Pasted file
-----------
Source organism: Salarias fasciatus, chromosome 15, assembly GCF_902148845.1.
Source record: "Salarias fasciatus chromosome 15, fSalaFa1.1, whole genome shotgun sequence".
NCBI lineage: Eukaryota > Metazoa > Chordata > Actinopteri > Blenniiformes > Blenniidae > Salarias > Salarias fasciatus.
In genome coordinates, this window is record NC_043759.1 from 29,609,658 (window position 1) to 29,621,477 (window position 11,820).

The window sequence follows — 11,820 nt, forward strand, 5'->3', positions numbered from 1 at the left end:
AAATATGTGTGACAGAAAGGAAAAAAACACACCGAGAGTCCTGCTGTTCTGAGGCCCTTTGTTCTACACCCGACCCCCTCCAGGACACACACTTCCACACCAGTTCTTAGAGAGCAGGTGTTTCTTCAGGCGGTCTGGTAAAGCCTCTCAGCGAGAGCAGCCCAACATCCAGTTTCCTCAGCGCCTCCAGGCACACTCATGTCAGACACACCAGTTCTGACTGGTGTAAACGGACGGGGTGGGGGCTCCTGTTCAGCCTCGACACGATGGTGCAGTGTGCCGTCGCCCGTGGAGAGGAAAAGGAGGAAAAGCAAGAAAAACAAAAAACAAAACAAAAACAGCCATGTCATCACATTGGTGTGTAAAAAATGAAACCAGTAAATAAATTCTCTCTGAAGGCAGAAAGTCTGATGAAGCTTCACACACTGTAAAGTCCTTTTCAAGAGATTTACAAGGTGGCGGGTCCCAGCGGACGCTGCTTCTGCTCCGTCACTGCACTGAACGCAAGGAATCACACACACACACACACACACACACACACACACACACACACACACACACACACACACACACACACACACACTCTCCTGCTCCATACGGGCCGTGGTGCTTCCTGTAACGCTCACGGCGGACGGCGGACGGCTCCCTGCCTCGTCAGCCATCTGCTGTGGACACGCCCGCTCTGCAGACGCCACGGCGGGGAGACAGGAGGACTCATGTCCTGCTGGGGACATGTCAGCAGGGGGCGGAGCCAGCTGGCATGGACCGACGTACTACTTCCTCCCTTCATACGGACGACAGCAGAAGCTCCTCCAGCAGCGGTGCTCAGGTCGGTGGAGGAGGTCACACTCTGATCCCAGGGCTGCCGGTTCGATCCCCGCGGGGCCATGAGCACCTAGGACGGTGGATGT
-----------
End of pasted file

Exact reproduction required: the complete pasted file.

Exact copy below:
Source organism: Salarias fasciatus, chromosome 15, assembly GCF_902148845.1.
Source record: "Salarias fasciatus chromosome 15, fSalaFa1.1, whole genome shotgun sequence".
NCBI lineage: Eukaryota > Metazoa > Chordata > Actinopteri > Blenniiformes > Blenniidae > Salarias > Salarias fasciatus.
In genome coordinates, this window is record NC_043759.1 from 29,609,658 (window position 1) to 29,621,477 (window position 11,820).

The window sequence follows — 11,820 nt, forward strand, 5'->3', positions numbered from 1 at the left end:
AAATATGTGTGACAGAAAGGAAAAAAACACACCGAGAGTCCTGCTGTTCTGAGGCCCTTTGTTCTACACCCGACCCCCTCCAGGACACACACTTCCACACCAGTTCTTAGAGAGCAGGTGTTTCTTCAGGCGGTCTGGTAAAGCCTCTCAGCGAGAGCAGCCCAACATCCAGTTTCCTCAGCGCCTCCAGGCACACTCATGTCAGACACACCAGTTCTGACTGGTGTAAACGGACGGGGTGGGGGCTCCTGTTCAGCCTCGACACGATGGTGCAGTGTGCCGTCGCCCGTGGAGAGGAAAAGGAGGAAAAGCAAGAAAAACAAAAAACAAAACAAAAACAGCCATGTCATCACATTGGTGTGTAAAAAATGAAACCAGTAAATAAATTCTCTCTGAAGGCAGAAAGTCTGATGAAGCTTCACACACTGTAAAGTCCTTTTCAAGAGATTTACAAGGTGGCGGGTCCCAGCGGACGCTGCTTCTGCTCCGTCACTGCACTGAACGCAAGGAATCACACACACACACACACACACACACACACACACACACACACACACACACACACACACACACACACACACACTCTCCTGCTCCATACGGGCCGTGGTGCTTCCTGTAACGCTCACGGCGGACGGCGGACGGCTCCCTGCCTCGTCAGCCATCTGCTGTGGACACGCCCGCTCTGCAGACGCCACGGCGGGGAGACAGGAGGACTCATGTCCTGCTGGGGACATGTCAGCAGGGGGCGGAGCCAGCTGGCATGGACCGACGTACTACTTCCTCCCTTCATACGGACGACAGCAGAAGCTCCTCCAGCAGCGGTGCTCAGGTCGGTGGAGGAGGTCACACTCTGATCCCAGGGCTGCCGGTTCGATCCCCGCGGGGCCATGAGCACCTAGGACGGTGGATGT